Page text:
Parenting through over a year of COVID shutdowns, quarantines and ever-changing restrictions was challenging for most parents. It meant extended stretches of time in intense parenting mode broken only by switching into teacher mode and sometimes counselor mode to help soothe children's fears and anxieties.
Even with school back in session, parents have a heavy load helping their young students readjust to in-person classes amidst the added fear of the COVID Delta variant. Caring for their young isn't the only challenge Central Oregon parents are facing. Many are grappling with their own mental health.
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What is Parental Compassion Fatigue?According to a study published in Front Psychiatry, common stressors that impacted parenting during COVID-19 shutdowns were changes in children's routines, worry about the virus and online schooling demands. Unfortunately, this study also concluded that while parent stress increased substantially during COVID-19 shutdowns, it has not returned to pre-COVID-19 levels, which has some struggling with a condition called parental compassion fatigue.
Two identifiers that set parental compassion fatigue apart from other anxiety disorders and depression are that parents report feeling both emotionally exhausted themselves and detached from their children's emotions. There can even be a feeling of apathy toward their children's feelings.
Signs & SymptomsJoella Long, licensed marriage and family therapist and owner of Cascadia Family Therapy in Bend, says, "Deeper contributing factors to parental compassion fatigue are when parents have a job or other family member that requires caregiving. For instance," she explains, "if you are caring for an aging parent or work as a nurse or teacher during the day, it can be hard to find more compassion to offer at home."
Long also says that the lack of basic self-care, like regularly missing sleep, meals and showering, as well as forgoing one's hobbies for the sake of caregiving, are other contributing factors.
Some additional common signs and symptoms of parental compassion fatigue that Long says parents should be aware of include:
• Feeling helpless or hopeless
• Withdrawing from other relationships
• Numbness or avoiding
Risks Associated with Parental Compassion FatigueWith the end of pandemic-related stressors nowhere in sight, recovering from a case of parental compassion fatigue brought on by COVID seems like a far-off dream. When left untreated, the condition may intensify. According to Long, the risks of letting parental compassion fatigue go unchecked are worsening symptoms of anxiety, depression, anger and a general lack of self-care that leads to a sense of powerlessness and overwhelm.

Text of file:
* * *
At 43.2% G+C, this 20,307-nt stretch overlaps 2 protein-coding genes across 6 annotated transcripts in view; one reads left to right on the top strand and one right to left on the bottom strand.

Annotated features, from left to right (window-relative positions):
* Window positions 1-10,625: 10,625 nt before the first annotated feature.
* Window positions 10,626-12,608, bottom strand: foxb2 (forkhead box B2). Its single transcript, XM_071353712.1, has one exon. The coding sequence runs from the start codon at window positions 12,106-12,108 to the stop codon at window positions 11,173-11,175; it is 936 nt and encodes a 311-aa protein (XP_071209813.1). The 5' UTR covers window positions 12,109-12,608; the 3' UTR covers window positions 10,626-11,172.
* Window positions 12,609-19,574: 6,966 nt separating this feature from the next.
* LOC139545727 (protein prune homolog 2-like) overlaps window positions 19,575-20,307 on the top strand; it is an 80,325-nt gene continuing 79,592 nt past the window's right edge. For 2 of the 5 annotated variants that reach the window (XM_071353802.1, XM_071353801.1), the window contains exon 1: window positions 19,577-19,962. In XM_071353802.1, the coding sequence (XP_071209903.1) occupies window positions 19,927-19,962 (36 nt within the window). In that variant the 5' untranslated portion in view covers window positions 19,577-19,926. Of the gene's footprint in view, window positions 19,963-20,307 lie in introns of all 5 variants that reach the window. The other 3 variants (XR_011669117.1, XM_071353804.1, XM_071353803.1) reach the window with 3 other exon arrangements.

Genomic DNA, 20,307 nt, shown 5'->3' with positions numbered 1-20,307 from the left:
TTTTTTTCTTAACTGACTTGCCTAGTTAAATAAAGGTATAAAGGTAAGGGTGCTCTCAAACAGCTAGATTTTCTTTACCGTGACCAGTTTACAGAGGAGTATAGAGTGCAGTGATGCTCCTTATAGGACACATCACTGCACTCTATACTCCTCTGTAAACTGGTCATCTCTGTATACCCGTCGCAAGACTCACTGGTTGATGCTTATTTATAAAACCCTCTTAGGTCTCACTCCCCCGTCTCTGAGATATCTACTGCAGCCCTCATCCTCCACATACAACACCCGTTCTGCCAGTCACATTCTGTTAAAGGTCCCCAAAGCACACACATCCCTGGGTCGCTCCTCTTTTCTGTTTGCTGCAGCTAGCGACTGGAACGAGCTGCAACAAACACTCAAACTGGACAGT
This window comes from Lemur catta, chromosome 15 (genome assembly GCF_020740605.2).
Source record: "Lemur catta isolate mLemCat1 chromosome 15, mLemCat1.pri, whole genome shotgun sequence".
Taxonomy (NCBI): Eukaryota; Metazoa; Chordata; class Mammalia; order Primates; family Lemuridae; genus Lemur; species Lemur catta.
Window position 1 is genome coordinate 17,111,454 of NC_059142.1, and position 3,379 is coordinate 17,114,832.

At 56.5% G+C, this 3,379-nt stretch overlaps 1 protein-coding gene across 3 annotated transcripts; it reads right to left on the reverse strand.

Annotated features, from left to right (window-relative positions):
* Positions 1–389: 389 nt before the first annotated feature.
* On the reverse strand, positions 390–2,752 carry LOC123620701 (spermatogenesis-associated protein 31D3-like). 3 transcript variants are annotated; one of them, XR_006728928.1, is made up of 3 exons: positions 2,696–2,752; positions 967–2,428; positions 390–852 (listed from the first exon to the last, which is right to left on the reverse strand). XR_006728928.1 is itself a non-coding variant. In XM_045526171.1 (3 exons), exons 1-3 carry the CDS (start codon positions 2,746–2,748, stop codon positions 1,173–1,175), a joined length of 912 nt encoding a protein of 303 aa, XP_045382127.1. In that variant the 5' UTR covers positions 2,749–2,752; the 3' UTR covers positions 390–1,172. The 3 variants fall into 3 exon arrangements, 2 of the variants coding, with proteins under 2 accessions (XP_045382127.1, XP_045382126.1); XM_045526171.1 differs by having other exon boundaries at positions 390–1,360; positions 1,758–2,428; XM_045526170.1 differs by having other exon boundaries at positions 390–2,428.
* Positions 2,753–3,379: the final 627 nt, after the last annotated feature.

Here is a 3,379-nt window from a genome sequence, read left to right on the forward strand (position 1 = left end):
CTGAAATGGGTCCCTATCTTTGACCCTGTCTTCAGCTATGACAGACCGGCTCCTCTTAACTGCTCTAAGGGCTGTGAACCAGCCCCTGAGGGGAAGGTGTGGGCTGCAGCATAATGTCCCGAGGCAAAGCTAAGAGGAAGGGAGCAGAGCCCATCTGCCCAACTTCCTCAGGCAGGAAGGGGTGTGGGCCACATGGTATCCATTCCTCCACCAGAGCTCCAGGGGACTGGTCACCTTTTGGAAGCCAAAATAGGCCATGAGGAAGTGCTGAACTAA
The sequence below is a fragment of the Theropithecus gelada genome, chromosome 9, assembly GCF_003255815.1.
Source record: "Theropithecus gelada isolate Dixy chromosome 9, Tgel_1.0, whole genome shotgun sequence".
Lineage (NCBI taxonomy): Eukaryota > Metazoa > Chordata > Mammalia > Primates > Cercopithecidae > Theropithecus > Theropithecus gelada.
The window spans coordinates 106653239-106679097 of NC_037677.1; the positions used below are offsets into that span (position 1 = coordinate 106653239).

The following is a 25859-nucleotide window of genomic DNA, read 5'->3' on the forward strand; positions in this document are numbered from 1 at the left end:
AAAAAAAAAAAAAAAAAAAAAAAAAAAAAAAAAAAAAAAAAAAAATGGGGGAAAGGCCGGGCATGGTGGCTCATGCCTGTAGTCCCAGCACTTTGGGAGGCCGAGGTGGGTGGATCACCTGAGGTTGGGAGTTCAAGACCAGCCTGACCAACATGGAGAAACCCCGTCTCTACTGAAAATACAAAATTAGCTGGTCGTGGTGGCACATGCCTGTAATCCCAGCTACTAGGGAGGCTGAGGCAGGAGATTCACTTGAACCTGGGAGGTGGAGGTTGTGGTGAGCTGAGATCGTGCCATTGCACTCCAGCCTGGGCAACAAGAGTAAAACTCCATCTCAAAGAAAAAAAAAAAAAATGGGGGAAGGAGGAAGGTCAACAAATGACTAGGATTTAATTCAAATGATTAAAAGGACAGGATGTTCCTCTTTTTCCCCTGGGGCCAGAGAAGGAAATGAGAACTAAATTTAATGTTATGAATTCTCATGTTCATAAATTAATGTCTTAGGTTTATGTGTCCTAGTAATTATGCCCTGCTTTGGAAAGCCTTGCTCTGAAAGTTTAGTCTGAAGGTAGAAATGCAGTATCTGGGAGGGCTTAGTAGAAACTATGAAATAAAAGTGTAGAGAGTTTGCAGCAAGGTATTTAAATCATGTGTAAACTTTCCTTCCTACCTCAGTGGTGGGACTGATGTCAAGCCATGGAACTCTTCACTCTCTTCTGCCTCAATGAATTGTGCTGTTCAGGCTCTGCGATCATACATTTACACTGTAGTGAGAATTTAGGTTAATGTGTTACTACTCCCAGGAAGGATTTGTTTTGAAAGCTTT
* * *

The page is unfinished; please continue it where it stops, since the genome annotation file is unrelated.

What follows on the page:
Addressing Parental Compassion FatigueWhile COVID-related stressors may go on for an extended and indefinite period, there are concrete actions parents can take if they believe they are suffering from parental compassion fatigue. First, asking for help and seeking a diagnosis from a trained professional is important. Having someone who can offer the tools needed to both recover and continue supporting other family members through whatever may come is key to maintaining the mental health and compassion required to care for children.
Long says, "If you or a parent you know seems to be suffering from compassion fatigue, psychotherapy, counseling, connecting with other parents, nights off from the kids and other self-care practices can be healing." She explains that, "The key is to link self-care with your ability to be compassionate. Compassion for yourself in the form of care, understanding and empathy for your own emotional experience gives you the ability to find compassion for others."
While seeing a counselor and implementing self-care practices will get you well along the road to recovery and refilling your compassion and empathy tank, don't expect to feel better right away. Long says, "Remember that self-care heals slowly over time so don't expect overnight change. Instead, find ways to support yourself and other parents in continued self-care practices."
Tips for Avoiding and Recovering from Compassion FatigueThe following are some things that you can do to both avoid and recover from compassion fatigue:
1. Focus on sleep: Make sure you get at least eight hours of sleep a night. Rest is important, even if you don't sleep well.
2. Nutrition: Look into your eating habits. Make sure your meals are packed with plenty of nutritious proteins, veggies and fruits.
3. Take Five!: It doesn't sound like a lot but find time throughout the day to take five minutes to yourself.
4. Relaxation: Find a relaxation method, like deep breathing exercises or meditation, that you can use throughout your day.
5. Get a Massage: Self care is where it's at. Once a week or once a month. Invest in yourself.
6. One hour a day: Find someone to watch the kids for one hour a day. Then use that time just for you.
7. Move: Find a physical activity that brings you joy. Think: dancing, swimming, hiking.
8. Soak: Fill a bath with mineral salts and soak away the stress.
9. Go out: Make a date with a friend or romantic partner and go out regularly.
10. Dine in: Forget cooking. Grub Hub it or have your dinner delivered and relax.